American Express’s fourth-quarter revenue for 2019 beat the expectations of financial analysts, as the company’s annual earnings grew 12% higher compared to their 2018 profit. According to CNBC computations, if a person invested $1,000 in Amex 10 years ago, the investment could have grown to more than $4,000, with a 301% total return as of February 18. On the other hand, its S&P 500 Index only had a total yield of only over 275%.
On Monday, the present share price of American Express was marginally above $129, which was 4% lower in morning trading due to the effects of coronavirus in the economy. However, even when American Express’ shares are doing well over the years, its past performance does not guarantee the same good results in the future.
How American Express Started
American Express began its operations in 1850 as a freight shipping company. Eventually, they started to introduce financial products and services. In 1950, Amex then launched its first charge card for consumers.
In 1966, American Express launched a corporate card program to cater to businesses. Then in 1991, it created its first loyalty program, which is currently called Membership Rewards, aiming to provide incentives to its users through perks and at the same time encourage loyalty.
Since then, Amex has continued to introduce its financial offerings by offering lines of credit cards, debit cards, and banking services. To date, American Express has over 63 million cardholders, making it one of the largest financial corporations in the world.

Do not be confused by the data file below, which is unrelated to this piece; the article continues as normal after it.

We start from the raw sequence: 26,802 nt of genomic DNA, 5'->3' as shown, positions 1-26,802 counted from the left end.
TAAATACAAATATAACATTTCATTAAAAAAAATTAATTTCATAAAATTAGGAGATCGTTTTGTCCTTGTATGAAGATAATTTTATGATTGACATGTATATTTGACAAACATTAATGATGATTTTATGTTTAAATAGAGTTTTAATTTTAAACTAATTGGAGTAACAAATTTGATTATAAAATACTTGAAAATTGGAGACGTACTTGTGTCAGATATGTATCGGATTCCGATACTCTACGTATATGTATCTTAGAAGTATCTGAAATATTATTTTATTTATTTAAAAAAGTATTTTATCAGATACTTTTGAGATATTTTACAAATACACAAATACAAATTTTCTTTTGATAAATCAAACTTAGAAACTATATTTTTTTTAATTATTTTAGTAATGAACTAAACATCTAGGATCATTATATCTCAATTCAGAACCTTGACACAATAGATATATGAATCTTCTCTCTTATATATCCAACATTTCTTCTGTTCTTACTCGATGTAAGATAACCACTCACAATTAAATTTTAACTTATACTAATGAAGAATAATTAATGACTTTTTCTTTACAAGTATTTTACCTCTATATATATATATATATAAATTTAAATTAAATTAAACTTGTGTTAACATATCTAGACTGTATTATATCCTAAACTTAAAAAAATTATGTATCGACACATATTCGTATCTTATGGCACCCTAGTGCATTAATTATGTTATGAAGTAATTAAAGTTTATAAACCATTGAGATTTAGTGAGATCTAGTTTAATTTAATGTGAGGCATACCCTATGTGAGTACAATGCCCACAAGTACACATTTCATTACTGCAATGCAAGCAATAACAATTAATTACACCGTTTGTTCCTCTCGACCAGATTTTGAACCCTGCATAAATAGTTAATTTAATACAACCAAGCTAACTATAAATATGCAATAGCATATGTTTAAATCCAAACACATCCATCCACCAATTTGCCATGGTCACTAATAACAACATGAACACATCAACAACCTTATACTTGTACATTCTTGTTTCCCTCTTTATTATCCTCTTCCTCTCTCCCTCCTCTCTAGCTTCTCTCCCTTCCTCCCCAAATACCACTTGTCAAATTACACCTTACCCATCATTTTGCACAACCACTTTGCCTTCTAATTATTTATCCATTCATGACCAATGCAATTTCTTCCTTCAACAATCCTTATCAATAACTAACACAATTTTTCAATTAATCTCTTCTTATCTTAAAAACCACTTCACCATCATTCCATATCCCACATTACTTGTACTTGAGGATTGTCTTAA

American Express’s Stock Market Performance
Over the years, American Express stocks have been fluctuating. Like other financial companies, Amex obtained a steep decline in its earnings in 2008, as cardholders’ spending fell to $160.5 billion. That’s a 10% loss from $177.5 billion in 2007. In February 2009, Amex’s share price landed at slightly over $11.
The company’s market value in February 2015 decreased by around $8 billion, just within 48 hours after announcing the loss of a profitable contract with Costco, which was meant to expire in March 2016. The termination of the contract with Costco worried the shareholders in terms of Amex’s loss of revenue and future impacts on their investments.
American Express’s stock performance was also hurt when Kenneth Chenault, chairman and CEO, announced that he would step down in February 2018, ending his 17 years of service in Amex.
However, Amex’s stock has returned 5.4 percent annually starting December 2000 right before Chennault’s tenure began. That was nearly double the annual return of 2.6 percent of the financial industry during that time.
The Latest on AmEx
American Express said that its good performance in the fourth quarter was driven by a “well-balanced mix” between its revenues in fee, spending, and lending. Its card fee revenue grew by 17 percent last year since 70 percent of the new cardmembers opted for fee-based products.
The company is also working well with millennials. CNBC’s Jim Cramer said in January that millennials have helped the company reach more than the expected target in 2019, as this young market signed up 50 percent of the new American Express cards.
A new reservation booking tool for Platinum and Centurion members was announced this month, and this would allow cardholders to conveniently use their mobile devices to browse, book, and manage their reservations. Eligible users can make several reservations daily and can choose from 10,000 restaurants worldwide.